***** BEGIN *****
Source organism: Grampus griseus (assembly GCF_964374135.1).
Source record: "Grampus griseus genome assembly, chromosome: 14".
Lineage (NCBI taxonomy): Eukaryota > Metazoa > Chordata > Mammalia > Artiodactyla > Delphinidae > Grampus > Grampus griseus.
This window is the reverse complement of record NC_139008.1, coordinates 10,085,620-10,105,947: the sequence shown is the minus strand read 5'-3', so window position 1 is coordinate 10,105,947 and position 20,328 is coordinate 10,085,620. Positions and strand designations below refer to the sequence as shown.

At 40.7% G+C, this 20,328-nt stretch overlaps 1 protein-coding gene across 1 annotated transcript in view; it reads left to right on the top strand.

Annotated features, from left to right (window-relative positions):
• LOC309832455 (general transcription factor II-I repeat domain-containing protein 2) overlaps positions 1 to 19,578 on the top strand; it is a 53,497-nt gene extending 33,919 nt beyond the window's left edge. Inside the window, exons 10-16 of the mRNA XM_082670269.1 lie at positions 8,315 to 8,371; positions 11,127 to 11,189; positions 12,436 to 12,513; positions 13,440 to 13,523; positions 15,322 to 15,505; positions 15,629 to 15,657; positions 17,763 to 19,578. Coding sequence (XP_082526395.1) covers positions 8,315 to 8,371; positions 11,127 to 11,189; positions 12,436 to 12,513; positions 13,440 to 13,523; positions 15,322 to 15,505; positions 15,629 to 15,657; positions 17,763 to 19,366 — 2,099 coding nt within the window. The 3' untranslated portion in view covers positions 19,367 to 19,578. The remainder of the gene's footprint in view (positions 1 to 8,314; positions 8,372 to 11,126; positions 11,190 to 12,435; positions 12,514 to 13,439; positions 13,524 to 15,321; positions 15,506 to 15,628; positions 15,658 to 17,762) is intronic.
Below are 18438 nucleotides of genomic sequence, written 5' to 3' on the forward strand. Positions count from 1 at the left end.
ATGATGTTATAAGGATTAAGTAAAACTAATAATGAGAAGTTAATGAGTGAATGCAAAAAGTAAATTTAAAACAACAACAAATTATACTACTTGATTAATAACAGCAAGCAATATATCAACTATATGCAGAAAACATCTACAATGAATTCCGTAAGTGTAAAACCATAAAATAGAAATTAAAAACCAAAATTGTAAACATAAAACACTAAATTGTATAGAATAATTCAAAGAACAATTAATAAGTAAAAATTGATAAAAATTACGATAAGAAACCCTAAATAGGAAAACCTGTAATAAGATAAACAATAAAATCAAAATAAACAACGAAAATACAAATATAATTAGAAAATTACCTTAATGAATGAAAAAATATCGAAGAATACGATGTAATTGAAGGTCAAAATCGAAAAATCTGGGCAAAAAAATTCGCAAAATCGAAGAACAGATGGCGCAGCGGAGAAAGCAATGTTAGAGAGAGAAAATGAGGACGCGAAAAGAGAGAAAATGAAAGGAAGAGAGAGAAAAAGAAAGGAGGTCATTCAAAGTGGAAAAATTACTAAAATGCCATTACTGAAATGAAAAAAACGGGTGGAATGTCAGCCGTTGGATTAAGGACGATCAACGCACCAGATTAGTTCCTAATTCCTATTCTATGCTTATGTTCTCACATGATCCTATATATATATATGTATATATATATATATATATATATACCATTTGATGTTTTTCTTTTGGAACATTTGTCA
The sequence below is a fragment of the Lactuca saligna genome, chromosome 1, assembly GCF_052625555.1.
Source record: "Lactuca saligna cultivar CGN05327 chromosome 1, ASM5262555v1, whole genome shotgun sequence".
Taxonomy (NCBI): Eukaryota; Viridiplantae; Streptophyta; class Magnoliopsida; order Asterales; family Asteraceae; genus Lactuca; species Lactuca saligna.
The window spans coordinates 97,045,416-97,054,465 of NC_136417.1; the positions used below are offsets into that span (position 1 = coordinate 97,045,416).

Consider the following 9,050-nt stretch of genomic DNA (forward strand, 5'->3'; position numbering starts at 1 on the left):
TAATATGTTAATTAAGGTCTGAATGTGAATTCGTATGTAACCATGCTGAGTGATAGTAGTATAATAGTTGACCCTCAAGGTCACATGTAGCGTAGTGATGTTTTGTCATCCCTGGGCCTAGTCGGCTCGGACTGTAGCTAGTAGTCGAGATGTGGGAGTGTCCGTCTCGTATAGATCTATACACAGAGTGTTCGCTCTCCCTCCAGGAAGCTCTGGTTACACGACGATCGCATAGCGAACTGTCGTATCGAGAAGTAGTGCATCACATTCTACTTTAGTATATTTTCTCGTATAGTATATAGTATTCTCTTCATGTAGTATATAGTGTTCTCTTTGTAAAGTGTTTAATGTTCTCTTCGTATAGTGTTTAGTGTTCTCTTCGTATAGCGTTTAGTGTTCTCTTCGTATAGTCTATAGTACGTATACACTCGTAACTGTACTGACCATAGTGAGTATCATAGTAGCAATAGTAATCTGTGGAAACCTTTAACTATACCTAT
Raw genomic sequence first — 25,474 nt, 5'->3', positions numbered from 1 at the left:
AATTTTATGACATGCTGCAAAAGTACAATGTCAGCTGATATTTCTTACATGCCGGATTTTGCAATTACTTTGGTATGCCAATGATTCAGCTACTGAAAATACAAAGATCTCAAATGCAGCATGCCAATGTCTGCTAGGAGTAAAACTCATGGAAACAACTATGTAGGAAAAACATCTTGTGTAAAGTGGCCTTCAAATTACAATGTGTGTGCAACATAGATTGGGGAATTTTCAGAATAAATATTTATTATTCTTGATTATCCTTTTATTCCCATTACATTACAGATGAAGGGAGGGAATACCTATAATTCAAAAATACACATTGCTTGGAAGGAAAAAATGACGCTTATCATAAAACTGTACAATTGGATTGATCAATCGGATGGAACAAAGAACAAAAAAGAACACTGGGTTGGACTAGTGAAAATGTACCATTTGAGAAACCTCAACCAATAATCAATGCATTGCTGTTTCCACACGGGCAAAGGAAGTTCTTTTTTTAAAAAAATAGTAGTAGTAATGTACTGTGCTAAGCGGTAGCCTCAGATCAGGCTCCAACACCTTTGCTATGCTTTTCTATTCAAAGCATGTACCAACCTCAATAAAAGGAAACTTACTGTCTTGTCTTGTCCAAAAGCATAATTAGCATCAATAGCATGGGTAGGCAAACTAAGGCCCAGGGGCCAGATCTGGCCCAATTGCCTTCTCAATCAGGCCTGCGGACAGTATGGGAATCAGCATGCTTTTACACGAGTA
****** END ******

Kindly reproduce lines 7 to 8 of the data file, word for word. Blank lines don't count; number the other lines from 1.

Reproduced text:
• LOC309832455 (general transcription factor II-I repeat domain-containing protein 2) overlaps positions 1 to 19,578 on the top strand; it is a 53,497-nt gene extending 33,919 nt beyond the window's left edge. Inside the window, exons 10-16 of the mRNA XM_082670269.1 lie at positions 8,315 to 8,371; positions 11,127 to 11,189; positions 12,436 to 12,513; positions 13,440 to 13,523; positions 15,322 to 15,505; positions 15,629 to 15,657; positions 17,763 to 19,578. Coding sequence (XP_082526395.1) covers positions 8,315 to 8,371; positions 11,127 to 11,189; positions 12,436 to 12,513; positions 13,440 to 13,523; positions 15,322 to 15,505; positions 15,629 to 15,657; positions 17,763 to 19,366 — 2,099 coding nt within the window. The 3' untranslated portion in view covers positions 19,367 to 19,578. The remainder of the gene's footprint in view (positions 1 to 8,314; positions 8,372 to 11,126; positions 11,190 to 12,435; positions 12,514 to 13,439; positions 13,524 to 15,321; positions 15,506 to 15,628; positions 15,658 to 17,762) is intronic.
Below are 18438 nucleotides of genomic sequence, written 5' to 3' on the forward strand. Positions count from 1 at the left end.